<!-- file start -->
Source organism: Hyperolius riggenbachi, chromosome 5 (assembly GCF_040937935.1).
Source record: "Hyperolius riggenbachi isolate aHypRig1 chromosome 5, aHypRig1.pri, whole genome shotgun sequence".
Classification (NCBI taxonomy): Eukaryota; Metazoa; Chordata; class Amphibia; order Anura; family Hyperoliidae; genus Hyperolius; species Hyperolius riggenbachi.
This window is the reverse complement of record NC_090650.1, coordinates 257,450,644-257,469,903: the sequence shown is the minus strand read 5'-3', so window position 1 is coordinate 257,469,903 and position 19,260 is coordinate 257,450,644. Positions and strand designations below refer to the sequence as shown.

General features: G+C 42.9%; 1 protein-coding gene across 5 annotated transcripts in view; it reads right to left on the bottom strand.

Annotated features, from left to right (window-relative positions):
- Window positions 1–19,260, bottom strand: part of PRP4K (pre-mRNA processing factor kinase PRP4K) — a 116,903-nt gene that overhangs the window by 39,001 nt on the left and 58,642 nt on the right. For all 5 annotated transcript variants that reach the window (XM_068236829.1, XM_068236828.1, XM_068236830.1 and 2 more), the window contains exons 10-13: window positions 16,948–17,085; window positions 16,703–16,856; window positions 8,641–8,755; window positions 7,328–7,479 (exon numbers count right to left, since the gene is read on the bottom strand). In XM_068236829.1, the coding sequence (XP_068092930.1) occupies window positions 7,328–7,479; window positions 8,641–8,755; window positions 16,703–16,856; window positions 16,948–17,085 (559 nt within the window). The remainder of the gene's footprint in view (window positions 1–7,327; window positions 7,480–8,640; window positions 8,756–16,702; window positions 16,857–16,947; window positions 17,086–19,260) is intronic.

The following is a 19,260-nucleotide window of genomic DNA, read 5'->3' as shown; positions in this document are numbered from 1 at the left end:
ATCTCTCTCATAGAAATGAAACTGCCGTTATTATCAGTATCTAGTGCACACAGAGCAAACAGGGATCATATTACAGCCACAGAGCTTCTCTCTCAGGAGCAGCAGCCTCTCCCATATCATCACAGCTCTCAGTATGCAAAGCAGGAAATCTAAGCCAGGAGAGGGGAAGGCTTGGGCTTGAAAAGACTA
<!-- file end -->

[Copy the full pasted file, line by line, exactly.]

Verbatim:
Source organism: Hyperolius riggenbachi, chromosome 5 (assembly GCF_040937935.1).
Source record: "Hyperolius riggenbachi isolate aHypRig1 chromosome 5, aHypRig1.pri, whole genome shotgun sequence".
Classification (NCBI taxonomy): Eukaryota; Metazoa; Chordata; class Amphibia; order Anura; family Hyperoliidae; genus Hyperolius; species Hyperolius riggenbachi.
This window is the reverse complement of record NC_090650.1, coordinates 257,450,644-257,469,903: the sequence shown is the minus strand read 5'-3', so window position 1 is coordinate 257,469,903 and position 19,260 is coordinate 257,450,644. Positions and strand designations below refer to the sequence as shown.

General features: G+C 42.9%; 1 protein-coding gene across 5 annotated transcripts in view; it reads right to left on the bottom strand.

Annotated features, from left to right (window-relative positions):
- Window positions 1–19,260, bottom strand: part of PRP4K (pre-mRNA processing factor kinase PRP4K) — a 116,903-nt gene that overhangs the window by 39,001 nt on the left and 58,642 nt on the right. For all 5 annotated transcript variants that reach the window (XM_068236829.1, XM_068236828.1, XM_068236830.1 and 2 more), the window contains exons 10-13: window positions 16,948–17,085; window positions 16,703–16,856; window positions 8,641–8,755; window positions 7,328–7,479 (exon numbers count right to left, since the gene is read on the bottom strand). In XM_068236829.1, the coding sequence (XP_068092930.1) occupies window positions 7,328–7,479; window positions 8,641–8,755; window positions 16,703–16,856; window positions 16,948–17,085 (559 nt within the window). The remainder of the gene's footprint in view (window positions 1–7,327; window positions 7,480–8,640; window positions 8,756–16,702; window positions 16,857–16,947; window positions 17,086–19,260) is intronic.

The following is a 19,260-nucleotide window of genomic DNA, read 5'->3' as shown; positions in this document are numbered from 1 at the left end:
ATCTCTCTCATAGAAATGAAACTGCCGTTATTATCAGTATCTAGTGCACACAGAGCAAACAGGGATCATATTACAGCCACAGAGCTTCTCTCTCAGGAGCAGCAGCCTCTCCCATATCATCACAGCTCTCAGTATGCAAAGCAGGAAATCTAAGCCAGGAGAGGGGAAGGCTTGGGCTTGAAAAGACTA